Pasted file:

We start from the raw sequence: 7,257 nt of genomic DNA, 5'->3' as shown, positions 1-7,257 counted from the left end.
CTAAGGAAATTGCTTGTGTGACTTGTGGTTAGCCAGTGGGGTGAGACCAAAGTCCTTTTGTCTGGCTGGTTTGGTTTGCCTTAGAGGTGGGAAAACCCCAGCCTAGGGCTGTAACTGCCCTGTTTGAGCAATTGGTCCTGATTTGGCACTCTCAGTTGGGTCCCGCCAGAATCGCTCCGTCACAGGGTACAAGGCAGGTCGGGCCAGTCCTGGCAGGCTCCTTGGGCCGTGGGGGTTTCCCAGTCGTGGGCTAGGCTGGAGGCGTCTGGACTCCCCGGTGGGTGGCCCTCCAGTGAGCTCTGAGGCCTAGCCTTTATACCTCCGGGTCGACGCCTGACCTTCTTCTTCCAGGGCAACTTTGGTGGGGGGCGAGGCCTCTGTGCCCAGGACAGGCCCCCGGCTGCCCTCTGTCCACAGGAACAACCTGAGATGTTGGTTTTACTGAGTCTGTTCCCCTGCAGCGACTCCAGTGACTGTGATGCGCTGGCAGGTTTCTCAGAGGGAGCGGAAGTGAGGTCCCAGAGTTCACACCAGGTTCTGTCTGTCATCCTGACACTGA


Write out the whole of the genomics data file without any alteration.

We start from the raw sequence: 7,257 nt of genomic DNA, 5'->3' as shown, positions 1-7,257 counted from the left end.
CTAAGGAAATTGCTTGTGTGACTTGTGGTTAGCCAGTGGGGTGAGACCAAAGTCCTTTTGTCTGGCTGGTTTGGTTTGCCTTAGAGGTGGGAAAACCCCAGCCTAGGGCTGTAACTGCCCTGTTTGAGCAATTGGTCCTGATTTGGCACTCTCAGTTGGGTCCCGCCAGAATCGCTCCGTCACAGGGTACAAGGCAGGTCGGGCCAGTCCTGGCAGGCTCCTTGGGCCGTGGGGGTTTCCCAGTCGTGGGCTAGGCTGGAGGCGTCTGGACTCCCCGGTGGGTGGCCCTCCAGTGAGCTCTGAGGCCTAGCCTTTATACCTCCGGGTCGACGCCTGACCTTCTTCTTCCAGGGCAACTTTGGTGGGGGGCGAGGCCTCTGTGCCCAGGACAGGCCCCCGGCTGCCCTCTGTCCACAGGAACAACCTGAGATGTTGGTTTTACTGAGTCTGTTCCCCTGCAGCGACTCCAGTGACTGTGATGCGCTGGCAGGTTTCTCAGAGGGAGCGGAAGTGAGGTCCCAGAGTTCACACCAGGTTCTGTCTGTCATCCTGACACTGA